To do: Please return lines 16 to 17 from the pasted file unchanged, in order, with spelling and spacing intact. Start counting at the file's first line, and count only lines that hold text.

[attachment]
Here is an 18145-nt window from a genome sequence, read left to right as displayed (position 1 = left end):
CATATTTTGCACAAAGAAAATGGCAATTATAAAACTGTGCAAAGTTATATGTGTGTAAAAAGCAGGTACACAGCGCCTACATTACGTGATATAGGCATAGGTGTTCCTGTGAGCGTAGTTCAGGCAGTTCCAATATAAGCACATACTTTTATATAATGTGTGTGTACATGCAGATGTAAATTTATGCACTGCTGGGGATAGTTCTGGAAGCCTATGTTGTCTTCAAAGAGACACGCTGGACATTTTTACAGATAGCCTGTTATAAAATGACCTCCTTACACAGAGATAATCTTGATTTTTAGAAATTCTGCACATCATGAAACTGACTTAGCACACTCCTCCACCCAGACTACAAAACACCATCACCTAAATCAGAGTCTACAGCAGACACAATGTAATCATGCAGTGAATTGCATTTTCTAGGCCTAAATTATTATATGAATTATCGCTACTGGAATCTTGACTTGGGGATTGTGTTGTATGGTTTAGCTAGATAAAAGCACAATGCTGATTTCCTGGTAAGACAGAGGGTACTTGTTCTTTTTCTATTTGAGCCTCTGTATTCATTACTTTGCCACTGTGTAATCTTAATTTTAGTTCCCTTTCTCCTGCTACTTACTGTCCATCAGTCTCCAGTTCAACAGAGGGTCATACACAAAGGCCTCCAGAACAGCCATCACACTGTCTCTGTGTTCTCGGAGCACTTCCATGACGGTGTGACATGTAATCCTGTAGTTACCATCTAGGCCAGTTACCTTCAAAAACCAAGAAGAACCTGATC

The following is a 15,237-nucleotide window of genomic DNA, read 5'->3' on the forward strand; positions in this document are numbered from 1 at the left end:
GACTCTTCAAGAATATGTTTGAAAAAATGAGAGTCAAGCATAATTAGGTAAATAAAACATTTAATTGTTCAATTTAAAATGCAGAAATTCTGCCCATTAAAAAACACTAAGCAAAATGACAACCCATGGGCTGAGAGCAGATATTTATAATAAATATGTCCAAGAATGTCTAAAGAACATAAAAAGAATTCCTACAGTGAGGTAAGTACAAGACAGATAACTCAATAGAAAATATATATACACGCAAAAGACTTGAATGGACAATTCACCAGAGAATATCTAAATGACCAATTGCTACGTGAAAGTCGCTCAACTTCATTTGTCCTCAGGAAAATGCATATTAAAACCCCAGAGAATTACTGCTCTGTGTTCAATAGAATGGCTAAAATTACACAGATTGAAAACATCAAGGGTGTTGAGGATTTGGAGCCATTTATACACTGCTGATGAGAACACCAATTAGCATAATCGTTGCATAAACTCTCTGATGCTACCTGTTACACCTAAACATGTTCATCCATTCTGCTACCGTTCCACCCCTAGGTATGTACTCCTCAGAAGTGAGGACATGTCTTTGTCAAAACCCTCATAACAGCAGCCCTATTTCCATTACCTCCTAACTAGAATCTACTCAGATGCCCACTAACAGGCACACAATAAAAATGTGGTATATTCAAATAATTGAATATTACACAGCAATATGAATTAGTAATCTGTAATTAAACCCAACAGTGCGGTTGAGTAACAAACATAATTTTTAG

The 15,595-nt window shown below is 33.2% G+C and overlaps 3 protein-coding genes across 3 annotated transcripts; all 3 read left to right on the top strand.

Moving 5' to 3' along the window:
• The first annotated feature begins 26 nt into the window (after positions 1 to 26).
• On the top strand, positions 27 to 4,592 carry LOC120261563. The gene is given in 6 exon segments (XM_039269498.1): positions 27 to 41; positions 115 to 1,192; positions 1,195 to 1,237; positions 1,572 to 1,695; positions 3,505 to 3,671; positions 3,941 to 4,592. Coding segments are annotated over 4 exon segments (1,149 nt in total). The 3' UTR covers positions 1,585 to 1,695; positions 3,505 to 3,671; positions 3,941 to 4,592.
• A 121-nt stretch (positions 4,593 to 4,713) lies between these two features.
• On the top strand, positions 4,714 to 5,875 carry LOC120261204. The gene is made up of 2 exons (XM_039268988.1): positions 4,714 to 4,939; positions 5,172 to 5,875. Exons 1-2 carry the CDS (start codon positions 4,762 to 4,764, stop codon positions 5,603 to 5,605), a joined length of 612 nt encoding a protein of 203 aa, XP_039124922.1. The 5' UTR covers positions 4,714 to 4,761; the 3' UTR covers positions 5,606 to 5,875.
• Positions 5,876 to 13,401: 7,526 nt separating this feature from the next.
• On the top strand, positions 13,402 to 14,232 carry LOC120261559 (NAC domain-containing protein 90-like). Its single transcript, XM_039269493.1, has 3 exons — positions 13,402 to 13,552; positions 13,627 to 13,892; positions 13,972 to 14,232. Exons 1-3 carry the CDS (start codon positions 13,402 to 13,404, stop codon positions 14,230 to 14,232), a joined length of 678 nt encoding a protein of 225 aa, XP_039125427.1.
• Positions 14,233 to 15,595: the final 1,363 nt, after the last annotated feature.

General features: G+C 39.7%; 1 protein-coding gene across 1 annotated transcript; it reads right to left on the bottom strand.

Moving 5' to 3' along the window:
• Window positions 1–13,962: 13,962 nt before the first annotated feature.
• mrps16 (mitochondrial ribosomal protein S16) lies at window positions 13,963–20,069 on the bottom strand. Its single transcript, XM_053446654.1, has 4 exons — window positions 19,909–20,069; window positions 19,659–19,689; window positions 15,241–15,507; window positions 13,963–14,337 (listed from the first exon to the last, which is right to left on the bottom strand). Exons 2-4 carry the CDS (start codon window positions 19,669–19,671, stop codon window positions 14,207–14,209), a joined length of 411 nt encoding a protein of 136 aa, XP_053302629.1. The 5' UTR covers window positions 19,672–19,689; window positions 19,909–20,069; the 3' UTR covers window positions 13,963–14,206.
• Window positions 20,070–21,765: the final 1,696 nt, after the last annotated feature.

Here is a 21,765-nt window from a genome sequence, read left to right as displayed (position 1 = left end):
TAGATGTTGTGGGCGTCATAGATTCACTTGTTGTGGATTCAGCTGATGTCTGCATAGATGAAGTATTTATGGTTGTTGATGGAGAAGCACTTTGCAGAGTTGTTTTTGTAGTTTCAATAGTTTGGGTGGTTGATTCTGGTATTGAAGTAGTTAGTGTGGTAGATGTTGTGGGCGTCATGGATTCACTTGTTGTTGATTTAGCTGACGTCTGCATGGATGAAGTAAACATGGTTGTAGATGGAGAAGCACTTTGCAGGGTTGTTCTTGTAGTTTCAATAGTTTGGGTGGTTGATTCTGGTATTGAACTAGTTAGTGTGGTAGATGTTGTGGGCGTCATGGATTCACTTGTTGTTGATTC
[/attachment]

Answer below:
• Window positions 1–13,962: 13,962 nt before the first annotated feature.
• mrps16 (mitochondrial ribosomal protein S16) lies at window positions 13,963–20,069 on the bottom strand. Its single transcript, XM_053446654.1, has 4 exons — window positions 19,909–20,069; window positions 19,659–19,689; window positions 15,241–15,507; window positions 13,963–14,337 (listed from the first exon to the last, which is right to left on the bottom strand). Exons 2-4 carry the CDS (start codon window positions 19,669–19,671, stop codon window positions 14,207–14,209), a joined length of 411 nt encoding a protein of 136 aa, XP_053302629.1. The 5' UTR covers window positions 19,672–19,689; window positions 19,909–20,069; the 3' UTR covers window positions 13,963–14,206.